...     "Sources tell us that Google is acquiring Kaggle, a platform that hosts data science and machine learning competitions. Details about the transaction remain somewhat vague, but given that Google is hosting its Cloud Next conference in San Francisco this week, the official announcement could come as early as tomorrow. Reached by phone, Kaggle co-founder CEO Anthony Goldbloom declined to deny that the acquisition is happening. Google itself declined 'to comment on rumors'. Kaggle, which has about half a million data scientists on its platform, was founded by Goldbloom  and Ben Hamner in 2010. The service got an early start and even though it has a few competitors like DrivenData, TopCoder and HackerRank, it has managed to stay well ahead of them by focusing on its specific niche. The service is basically the de facto home for running data science and machine learning competitions. With Kaggle, Google is buying one of the largest and most active communities for data scientists - and with that, it will get increased mindshare in this community, too (though it already has plenty of that thanks to Tensorflow and other projects). Kaggle has a bit of a history with Google, too, but that's pretty recent. Earlier this month, Google and Kaggle teamed up to host a $100,000 machine learning competition around classifying YouTube videos. That competition had some deep integrations with the Google Cloud Platform, too. Our understanding is that Google will keep the service running - likely under its current name. While the acquisition is probably more about Kaggle's community than technology, Kaggle did build some interesting tools for hosting its competition and 'kernels', too. On Kaggle, kernels are basically the source code for analyzing data sets and developers can share this code on the platform (the company previously called them 'scripts'). Like similar competition-centric sites, Kaggle also runs a job board, too. It's unclear what Google will do with that part of the service. According to Crunchbase, Kaggle raised $12.5 million (though PitchBook says it's $12.75) since its   launch in 2010. Investors in Kaggle include Index Ventures, SV Angel, Max Levchin, NaRavikant, Google chie economist Hal Varian, Khosla Ventures and Yuri Milner"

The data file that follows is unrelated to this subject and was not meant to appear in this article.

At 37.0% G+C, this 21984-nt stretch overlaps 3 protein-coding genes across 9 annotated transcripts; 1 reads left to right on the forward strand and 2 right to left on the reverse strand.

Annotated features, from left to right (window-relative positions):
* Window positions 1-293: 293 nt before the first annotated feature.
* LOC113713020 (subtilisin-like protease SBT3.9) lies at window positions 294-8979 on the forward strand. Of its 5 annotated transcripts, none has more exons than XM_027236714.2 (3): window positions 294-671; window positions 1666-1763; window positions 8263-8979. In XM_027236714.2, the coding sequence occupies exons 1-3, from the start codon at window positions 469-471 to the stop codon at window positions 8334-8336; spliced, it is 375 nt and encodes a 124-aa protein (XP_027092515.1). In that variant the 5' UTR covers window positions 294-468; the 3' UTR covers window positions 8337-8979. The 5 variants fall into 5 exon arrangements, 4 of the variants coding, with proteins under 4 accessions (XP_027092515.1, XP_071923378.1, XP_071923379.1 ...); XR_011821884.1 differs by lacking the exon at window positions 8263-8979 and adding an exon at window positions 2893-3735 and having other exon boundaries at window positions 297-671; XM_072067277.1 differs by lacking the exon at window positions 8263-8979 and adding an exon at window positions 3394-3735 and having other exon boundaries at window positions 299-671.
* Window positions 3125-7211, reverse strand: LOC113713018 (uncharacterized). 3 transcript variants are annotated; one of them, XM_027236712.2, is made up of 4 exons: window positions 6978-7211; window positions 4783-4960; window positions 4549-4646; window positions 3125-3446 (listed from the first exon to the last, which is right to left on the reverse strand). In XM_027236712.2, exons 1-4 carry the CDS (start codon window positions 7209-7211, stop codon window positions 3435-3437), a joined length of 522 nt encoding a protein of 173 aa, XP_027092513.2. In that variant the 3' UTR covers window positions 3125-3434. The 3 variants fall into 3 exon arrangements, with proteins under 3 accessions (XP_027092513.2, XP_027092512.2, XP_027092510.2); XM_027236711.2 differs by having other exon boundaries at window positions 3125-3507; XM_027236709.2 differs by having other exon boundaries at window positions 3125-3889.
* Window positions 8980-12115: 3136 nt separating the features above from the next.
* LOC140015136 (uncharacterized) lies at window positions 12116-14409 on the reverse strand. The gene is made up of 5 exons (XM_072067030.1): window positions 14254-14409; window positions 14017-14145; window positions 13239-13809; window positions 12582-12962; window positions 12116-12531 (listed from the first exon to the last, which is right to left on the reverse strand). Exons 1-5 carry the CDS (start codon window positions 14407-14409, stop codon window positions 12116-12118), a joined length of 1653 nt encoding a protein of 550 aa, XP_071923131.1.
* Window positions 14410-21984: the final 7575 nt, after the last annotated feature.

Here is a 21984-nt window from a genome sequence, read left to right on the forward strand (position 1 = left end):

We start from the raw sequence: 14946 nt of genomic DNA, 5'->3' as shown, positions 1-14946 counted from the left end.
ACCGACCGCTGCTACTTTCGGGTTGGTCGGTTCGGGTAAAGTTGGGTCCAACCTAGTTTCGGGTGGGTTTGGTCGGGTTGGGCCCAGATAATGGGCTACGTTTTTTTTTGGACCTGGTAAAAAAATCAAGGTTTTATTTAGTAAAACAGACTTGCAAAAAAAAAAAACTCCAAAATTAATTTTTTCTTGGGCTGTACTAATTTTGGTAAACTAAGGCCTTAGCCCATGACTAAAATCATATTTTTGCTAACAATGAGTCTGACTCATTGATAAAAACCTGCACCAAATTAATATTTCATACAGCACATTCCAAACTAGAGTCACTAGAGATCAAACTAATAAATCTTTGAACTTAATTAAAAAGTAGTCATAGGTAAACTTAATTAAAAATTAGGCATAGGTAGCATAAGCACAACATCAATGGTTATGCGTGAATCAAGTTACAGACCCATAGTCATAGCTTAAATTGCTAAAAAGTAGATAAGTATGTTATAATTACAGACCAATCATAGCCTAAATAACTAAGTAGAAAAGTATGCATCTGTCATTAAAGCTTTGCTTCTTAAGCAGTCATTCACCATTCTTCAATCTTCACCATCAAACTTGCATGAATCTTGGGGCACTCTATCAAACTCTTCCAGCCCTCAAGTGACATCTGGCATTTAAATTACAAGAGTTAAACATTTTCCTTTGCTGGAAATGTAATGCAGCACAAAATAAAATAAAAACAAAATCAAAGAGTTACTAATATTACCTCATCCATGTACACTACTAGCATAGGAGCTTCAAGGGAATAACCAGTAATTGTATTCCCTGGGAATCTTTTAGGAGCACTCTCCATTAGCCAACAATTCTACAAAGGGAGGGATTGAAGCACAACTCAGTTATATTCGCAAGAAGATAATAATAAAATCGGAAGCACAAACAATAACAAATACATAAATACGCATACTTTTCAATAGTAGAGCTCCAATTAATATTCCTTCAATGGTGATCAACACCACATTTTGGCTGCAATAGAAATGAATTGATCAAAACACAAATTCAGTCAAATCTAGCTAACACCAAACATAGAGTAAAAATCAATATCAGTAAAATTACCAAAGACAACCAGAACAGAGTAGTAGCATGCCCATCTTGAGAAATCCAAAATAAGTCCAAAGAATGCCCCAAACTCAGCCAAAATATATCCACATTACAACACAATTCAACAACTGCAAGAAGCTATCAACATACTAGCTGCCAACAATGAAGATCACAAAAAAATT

... ]]).toDF("text")